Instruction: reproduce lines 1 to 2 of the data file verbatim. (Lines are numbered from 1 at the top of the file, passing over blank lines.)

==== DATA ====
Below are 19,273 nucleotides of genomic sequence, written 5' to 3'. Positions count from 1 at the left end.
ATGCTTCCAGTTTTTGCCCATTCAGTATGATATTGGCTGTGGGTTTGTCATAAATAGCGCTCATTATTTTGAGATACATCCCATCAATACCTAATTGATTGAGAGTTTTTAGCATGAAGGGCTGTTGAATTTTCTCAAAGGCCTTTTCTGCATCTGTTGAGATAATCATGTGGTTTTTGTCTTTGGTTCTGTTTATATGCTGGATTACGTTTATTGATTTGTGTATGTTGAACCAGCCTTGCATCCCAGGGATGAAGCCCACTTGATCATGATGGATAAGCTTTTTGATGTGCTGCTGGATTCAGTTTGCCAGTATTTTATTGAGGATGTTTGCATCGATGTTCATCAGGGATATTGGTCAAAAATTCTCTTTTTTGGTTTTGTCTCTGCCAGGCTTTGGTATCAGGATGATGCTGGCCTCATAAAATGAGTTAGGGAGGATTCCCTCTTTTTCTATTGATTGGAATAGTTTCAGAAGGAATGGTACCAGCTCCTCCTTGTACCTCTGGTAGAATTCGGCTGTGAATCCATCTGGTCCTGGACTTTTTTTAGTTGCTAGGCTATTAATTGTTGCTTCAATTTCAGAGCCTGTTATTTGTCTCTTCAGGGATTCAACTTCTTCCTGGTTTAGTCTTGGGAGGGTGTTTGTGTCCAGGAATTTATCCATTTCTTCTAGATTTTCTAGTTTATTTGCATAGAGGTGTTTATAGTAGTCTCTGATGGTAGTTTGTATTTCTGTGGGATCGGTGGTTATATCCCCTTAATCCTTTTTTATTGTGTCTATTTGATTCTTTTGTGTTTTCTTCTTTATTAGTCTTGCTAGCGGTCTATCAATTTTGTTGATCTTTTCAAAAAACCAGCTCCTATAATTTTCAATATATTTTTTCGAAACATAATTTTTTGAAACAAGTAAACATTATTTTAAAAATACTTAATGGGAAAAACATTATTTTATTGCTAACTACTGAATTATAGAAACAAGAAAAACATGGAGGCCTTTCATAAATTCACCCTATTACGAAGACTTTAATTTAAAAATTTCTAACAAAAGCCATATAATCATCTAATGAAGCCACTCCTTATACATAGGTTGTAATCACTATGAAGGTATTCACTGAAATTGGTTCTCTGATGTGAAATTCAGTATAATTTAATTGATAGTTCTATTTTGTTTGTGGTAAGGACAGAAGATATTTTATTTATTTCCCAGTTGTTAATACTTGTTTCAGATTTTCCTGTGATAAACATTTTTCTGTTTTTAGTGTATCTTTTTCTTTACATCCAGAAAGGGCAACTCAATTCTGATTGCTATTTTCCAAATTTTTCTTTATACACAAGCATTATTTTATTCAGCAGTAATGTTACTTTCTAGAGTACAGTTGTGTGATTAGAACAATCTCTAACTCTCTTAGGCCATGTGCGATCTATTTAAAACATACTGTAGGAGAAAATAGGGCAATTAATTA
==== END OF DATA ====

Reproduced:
Below are 19,273 nucleotides of genomic sequence, written 5' to 3'. Positions count from 1 at the left end.
ATGCTTCCAGTTTTTGCCCATTCAGTATGATATTGGCTGTGGGTTTGTCATAAATAGCGCTCATTATTTTGAGATACATCCCATCAATACCTAATTGATTGAGAGTTTTTAGCATGAAGGGCTGTTGAATTTTCTCAAAGGCCTTTTCTGCATCTGTTGAGATAATCATGTGGTTTTTGTCTTTGGTTCTGTTTATATGCTGGATTACGTTTATTGATTTGTGTATGTTGAACCAGCCTTGCATCCCAGGGATGAAGCCCACTTGATCATGATGGATAAGCTTTTTGATGTGCTGCTGGATTCAGTTTGCCAGTATTTTATTGAGGATGTTTGCATCGATGTTCATCAGGGATATTGGTCAAAAATTCTCTTTTTTGGTTTTGTCTCTGCCAGGCTTTGGTATCAGGATGATGCTGGCCTCATAAAATGAGTTAGGGAGGATTCCCTCTTTTTCTATTGATTGGAATAGTTTCAGAAGGAATGGTACCAGCTCCTCCTTGTACCTCTGGTAGAATTCGGCTGTGAATCCATCTGGTCCTGGACTTTTTTTAGTTGCTAGGCTATTAATTGTTGCTTCAATTTCAGAGCCTGTTATTTGTCTCTTCAGGGATTCAACTTCTTCCTGGTTTAGTCTTGGGAGGGTGTTTGTGTCCAGGAATTTATCCATTTCTTCTAGATTTTCTAGTTTATTTGCATAGAGGTGTTTATAGTAGTCTCTGATGGTAGTTTGTATTTCTGTGGGATCGGTGGTTATATCCCCTTAATCCTTTTTTATTGTGTCTATTTGATTCTTTTGTGTTTTCTTCTTTATTAGTCTTGCTAGCGGTCTATCAATTTTGTTGATCTTTTCAAAAAACCAGCTCCTATAATTTTCAATATATTTTTTCGAAACATAATTTTTTGAAACAAGTAAACATTATTTTAAAAATACTTAATGGGAAAAACATTATTTTATTGCTAACTACTGAATTATAGAAACAAGAAAAACATGGAGGCCTTTCATAAATTCACCCTATTACGAAGACTTTAATTTAAAAATTTCTAACAAAAGCCATATAATCATCTAATGAAGCCACTCCTTATACATAGGTTGTAATCACTATGAAGGTATTCACTGAAATTGGTTCTCTGATGTGAAATTCAGTATAATTTAATTGATAGTTCTATTTTGTTTGTGGTAAGGACAGAAGATATTTTATTTATTTCCCAGTTGTTAATACTTGTTTCAGATTTTCCTGTGATAAACATTTTTCTGTTTTTAGTGTATCTTTTTCTTTACATCCAGAAAGGGCAACTCAATTCTGATTGCTATTTTCCAAATTTTTCTTTATACACAAGCATTATTTTATTCAGCAGTAATGTTACTTTCTAGAGTACAGTTGTGTGATTAGAACAATCTCTAACTCTCTTAGGCCATGTGCGATCTATTTAAAACATACTGTAGGAGAAAATAGGGCAATTAATTA